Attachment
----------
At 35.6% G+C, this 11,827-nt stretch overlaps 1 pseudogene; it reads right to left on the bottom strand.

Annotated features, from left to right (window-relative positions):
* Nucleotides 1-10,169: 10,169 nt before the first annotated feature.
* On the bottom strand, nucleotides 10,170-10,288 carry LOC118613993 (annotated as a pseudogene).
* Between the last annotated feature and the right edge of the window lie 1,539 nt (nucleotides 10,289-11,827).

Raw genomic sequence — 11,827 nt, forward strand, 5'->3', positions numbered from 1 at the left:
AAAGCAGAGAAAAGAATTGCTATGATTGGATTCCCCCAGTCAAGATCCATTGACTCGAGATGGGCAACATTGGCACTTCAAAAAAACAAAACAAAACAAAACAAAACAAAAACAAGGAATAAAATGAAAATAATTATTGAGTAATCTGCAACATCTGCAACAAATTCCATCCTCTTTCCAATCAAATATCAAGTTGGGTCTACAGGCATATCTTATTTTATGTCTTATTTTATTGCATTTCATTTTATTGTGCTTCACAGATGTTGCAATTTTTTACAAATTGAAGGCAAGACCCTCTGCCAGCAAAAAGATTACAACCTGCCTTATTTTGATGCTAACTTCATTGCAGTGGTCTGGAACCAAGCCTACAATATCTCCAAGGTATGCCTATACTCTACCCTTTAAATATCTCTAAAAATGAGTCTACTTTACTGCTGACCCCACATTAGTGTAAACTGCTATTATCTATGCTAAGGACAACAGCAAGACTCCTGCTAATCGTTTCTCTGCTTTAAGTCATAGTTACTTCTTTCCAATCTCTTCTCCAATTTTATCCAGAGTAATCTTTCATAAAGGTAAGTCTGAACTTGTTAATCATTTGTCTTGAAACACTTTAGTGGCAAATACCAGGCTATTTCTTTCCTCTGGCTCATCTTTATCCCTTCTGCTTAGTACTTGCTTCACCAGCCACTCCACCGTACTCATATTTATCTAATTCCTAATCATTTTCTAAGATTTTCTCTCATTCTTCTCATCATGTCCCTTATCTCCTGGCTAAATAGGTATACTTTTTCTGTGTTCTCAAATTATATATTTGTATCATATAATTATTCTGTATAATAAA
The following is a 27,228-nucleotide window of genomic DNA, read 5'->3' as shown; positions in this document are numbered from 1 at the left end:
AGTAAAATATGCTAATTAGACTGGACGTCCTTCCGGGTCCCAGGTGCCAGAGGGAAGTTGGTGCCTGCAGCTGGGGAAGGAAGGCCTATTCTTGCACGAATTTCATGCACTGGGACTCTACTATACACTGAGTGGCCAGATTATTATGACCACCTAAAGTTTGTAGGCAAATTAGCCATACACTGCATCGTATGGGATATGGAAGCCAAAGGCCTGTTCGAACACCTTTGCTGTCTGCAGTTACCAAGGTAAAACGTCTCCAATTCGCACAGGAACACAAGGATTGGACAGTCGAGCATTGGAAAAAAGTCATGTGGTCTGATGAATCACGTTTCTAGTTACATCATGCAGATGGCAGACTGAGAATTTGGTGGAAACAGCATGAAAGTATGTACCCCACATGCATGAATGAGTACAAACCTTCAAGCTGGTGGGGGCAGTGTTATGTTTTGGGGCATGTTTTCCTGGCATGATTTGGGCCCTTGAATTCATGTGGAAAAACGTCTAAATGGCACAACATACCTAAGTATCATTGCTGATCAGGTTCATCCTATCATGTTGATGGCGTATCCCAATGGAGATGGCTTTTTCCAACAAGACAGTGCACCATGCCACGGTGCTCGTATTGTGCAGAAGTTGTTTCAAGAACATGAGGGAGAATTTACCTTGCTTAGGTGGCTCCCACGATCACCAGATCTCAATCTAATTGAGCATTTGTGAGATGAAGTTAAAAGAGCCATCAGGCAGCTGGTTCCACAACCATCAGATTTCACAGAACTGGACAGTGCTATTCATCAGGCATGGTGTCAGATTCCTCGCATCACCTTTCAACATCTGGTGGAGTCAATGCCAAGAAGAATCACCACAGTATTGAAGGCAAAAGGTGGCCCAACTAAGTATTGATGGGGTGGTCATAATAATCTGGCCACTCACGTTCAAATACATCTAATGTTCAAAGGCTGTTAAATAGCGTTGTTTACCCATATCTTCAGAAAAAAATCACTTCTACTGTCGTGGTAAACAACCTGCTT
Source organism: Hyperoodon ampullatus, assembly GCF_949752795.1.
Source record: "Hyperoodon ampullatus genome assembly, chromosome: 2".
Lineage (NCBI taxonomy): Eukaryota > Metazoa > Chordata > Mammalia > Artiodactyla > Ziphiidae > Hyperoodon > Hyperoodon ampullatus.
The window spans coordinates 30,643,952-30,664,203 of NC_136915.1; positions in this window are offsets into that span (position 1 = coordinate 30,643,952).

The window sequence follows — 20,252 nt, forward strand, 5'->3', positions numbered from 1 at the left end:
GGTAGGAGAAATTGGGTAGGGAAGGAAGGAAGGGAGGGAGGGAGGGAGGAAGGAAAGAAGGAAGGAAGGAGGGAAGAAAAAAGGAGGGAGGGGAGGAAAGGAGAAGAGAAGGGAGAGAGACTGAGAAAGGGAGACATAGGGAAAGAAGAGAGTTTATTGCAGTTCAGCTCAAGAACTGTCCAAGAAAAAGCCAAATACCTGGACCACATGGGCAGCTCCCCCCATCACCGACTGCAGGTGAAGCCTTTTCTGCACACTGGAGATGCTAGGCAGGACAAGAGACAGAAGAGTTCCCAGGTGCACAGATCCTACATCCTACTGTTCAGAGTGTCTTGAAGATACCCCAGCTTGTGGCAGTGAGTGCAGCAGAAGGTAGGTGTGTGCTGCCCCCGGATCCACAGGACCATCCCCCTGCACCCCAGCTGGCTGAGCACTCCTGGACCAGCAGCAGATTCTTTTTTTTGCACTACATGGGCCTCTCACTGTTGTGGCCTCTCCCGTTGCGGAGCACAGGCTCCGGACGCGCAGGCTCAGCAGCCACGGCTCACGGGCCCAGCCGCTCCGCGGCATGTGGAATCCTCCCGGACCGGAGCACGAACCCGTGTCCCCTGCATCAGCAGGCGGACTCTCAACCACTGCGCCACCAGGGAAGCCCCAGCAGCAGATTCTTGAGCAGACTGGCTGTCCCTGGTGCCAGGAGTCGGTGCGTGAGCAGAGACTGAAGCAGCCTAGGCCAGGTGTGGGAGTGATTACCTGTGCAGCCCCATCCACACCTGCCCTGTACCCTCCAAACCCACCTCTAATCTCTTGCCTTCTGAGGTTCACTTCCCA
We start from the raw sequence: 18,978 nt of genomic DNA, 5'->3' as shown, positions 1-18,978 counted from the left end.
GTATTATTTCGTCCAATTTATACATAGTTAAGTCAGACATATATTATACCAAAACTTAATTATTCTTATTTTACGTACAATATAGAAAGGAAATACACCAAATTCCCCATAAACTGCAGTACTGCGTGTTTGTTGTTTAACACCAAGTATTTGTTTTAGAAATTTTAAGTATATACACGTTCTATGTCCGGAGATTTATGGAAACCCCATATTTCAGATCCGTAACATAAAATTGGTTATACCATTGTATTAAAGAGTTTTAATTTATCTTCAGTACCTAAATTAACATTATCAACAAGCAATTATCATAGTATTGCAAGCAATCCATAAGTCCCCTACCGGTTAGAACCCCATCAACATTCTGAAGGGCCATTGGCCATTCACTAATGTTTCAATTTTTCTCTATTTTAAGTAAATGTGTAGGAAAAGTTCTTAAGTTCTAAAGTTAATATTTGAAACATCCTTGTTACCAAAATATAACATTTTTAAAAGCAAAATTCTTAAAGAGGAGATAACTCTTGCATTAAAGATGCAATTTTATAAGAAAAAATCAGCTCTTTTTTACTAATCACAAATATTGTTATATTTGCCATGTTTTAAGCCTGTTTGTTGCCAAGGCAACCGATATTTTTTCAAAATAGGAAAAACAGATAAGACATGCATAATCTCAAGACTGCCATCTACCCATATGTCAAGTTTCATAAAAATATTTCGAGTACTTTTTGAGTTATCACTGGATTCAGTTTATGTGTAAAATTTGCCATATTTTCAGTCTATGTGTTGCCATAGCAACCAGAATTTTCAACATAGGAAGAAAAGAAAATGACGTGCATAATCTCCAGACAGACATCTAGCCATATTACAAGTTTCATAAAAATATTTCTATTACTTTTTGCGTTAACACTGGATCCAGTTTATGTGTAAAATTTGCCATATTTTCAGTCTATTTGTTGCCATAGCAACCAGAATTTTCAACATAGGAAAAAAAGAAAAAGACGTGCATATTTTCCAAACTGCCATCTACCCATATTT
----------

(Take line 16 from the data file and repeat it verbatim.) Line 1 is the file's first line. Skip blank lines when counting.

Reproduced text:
We start from the raw sequence: 18,978 nt of genomic DNA, 5'->3' as shown, positions 1-18,978 counted from the left end.